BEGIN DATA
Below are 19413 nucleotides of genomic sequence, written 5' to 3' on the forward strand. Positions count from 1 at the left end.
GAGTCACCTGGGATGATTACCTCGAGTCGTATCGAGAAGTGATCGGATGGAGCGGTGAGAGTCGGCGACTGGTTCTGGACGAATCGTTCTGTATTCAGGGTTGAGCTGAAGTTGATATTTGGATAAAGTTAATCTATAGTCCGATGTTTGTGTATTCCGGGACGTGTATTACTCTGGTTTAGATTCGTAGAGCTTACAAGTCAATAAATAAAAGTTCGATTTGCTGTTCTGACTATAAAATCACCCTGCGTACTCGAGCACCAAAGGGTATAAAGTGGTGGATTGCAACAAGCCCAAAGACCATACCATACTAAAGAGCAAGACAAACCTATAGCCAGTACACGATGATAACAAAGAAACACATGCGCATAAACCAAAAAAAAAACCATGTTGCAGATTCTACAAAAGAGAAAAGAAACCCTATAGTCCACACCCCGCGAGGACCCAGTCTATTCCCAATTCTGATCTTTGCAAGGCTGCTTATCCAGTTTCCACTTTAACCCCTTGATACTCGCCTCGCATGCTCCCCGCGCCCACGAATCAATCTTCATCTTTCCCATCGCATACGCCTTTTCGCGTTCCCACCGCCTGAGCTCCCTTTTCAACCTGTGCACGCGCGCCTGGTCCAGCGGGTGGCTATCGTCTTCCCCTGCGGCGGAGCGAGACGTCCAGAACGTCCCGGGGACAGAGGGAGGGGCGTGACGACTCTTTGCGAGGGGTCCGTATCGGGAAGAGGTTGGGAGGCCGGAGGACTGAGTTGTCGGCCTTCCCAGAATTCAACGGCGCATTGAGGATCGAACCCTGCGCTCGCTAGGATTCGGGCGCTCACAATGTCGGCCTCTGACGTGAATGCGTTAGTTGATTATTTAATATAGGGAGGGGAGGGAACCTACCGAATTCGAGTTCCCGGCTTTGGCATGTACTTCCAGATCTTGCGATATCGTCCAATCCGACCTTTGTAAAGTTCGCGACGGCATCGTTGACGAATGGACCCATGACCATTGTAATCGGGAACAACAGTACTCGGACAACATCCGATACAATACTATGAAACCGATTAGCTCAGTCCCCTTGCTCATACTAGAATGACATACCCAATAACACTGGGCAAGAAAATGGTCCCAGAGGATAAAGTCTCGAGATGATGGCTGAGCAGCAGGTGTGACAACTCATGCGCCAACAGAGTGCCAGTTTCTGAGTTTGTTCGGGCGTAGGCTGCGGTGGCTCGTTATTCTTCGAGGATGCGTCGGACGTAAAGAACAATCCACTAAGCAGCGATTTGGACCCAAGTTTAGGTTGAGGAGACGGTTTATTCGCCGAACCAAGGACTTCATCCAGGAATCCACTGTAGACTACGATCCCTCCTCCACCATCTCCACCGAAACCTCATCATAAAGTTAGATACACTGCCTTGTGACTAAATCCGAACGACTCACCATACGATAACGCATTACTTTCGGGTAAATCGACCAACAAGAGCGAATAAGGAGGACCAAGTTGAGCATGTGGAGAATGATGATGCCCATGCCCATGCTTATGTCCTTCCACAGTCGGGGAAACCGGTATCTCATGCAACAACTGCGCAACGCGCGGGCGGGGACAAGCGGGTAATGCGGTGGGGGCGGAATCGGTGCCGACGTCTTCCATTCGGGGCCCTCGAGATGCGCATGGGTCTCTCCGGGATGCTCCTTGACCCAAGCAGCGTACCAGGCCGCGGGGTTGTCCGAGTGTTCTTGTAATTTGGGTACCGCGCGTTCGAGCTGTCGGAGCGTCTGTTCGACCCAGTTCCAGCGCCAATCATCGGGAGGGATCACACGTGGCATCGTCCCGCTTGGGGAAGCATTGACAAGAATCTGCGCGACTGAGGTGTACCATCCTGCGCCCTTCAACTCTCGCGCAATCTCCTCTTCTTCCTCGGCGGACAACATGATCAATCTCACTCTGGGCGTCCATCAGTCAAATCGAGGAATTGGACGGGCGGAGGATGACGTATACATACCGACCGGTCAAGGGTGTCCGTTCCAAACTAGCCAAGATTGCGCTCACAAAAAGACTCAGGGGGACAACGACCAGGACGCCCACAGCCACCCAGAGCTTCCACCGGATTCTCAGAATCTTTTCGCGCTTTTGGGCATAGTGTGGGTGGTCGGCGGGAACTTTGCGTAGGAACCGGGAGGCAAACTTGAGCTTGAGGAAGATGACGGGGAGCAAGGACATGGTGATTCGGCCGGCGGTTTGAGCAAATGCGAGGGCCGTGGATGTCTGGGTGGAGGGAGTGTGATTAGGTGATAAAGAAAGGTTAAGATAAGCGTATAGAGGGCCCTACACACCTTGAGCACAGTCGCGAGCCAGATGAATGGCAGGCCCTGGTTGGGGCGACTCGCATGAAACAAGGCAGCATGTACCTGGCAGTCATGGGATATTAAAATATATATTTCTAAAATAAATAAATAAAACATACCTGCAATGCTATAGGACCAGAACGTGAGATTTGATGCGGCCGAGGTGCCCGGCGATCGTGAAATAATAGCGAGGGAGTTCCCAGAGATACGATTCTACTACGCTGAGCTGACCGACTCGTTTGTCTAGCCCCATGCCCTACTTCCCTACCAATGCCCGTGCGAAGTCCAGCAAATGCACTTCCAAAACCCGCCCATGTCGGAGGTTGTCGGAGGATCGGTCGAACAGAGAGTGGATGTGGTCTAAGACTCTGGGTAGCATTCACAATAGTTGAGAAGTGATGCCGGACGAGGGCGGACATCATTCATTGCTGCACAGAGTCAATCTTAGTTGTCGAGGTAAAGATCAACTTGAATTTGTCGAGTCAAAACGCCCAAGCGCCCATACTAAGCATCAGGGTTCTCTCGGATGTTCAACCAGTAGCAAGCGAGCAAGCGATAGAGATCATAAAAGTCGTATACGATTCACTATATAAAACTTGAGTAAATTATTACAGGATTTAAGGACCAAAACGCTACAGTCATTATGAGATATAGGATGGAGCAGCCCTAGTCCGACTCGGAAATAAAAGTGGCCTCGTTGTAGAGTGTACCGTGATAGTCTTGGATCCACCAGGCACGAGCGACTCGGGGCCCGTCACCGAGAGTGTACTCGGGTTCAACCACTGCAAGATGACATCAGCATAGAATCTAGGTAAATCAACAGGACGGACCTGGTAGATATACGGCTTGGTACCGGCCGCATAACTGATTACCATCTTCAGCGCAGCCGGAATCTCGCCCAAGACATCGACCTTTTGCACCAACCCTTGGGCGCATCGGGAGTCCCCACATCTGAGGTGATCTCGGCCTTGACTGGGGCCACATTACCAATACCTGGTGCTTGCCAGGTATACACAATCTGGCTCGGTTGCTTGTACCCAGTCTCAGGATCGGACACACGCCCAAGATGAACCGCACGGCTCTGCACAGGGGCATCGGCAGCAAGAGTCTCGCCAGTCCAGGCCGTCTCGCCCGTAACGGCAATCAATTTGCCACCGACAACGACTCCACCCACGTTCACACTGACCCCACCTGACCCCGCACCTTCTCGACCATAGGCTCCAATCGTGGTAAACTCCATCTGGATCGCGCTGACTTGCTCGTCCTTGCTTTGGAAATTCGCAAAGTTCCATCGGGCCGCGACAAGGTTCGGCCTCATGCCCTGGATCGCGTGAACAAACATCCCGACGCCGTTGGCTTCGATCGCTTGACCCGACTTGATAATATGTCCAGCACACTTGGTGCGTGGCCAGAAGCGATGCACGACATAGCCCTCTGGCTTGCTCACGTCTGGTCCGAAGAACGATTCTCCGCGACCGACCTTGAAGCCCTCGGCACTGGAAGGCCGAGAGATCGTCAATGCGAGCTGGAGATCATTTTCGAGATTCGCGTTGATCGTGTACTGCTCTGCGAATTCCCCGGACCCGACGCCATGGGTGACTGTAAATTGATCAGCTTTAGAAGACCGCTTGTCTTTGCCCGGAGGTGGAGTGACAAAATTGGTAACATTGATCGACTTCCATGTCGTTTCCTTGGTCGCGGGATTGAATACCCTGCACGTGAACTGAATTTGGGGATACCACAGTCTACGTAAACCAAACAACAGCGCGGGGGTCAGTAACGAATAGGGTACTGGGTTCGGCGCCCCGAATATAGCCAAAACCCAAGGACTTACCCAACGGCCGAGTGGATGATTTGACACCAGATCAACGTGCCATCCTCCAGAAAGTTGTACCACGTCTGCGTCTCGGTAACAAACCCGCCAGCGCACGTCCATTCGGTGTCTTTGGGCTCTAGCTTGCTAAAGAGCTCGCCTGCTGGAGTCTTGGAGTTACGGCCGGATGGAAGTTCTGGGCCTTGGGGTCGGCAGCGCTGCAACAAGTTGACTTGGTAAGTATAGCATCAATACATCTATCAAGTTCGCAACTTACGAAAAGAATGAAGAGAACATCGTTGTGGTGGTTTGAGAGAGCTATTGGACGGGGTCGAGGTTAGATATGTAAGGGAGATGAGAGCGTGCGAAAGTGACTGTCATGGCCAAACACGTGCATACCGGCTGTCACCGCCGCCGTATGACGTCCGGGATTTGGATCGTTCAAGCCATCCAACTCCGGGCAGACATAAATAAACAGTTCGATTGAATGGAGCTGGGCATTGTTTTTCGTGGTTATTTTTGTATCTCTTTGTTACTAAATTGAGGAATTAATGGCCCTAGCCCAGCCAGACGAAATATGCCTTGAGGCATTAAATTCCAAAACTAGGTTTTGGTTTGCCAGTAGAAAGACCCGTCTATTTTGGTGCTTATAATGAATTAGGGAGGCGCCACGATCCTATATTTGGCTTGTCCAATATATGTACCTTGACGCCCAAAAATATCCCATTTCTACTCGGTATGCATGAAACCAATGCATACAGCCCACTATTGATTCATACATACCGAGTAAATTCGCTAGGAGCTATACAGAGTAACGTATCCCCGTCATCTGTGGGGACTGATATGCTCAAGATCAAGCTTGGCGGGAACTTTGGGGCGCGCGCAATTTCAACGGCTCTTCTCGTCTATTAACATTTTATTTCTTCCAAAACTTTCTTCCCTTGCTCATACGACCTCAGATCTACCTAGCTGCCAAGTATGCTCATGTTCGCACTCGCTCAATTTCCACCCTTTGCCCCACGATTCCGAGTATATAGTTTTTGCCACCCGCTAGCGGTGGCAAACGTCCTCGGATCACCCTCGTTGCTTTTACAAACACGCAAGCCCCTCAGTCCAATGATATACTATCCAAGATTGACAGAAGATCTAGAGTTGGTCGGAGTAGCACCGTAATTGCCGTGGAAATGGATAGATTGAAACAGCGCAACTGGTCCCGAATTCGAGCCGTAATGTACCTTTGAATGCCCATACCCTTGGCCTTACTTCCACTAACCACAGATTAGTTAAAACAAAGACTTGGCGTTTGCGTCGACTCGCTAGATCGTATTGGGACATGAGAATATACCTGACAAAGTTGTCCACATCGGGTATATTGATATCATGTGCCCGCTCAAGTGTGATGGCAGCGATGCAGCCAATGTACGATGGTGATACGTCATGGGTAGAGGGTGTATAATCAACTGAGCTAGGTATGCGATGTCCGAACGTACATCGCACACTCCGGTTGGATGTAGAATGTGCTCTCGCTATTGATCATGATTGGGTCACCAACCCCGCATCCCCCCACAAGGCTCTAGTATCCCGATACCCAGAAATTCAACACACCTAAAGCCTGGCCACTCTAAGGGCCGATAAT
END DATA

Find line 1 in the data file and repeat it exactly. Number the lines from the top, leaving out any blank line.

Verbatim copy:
Below are 19413 nucleotides of genomic sequence, written 5' to 3' on the forward strand. Positions count from 1 at the left end.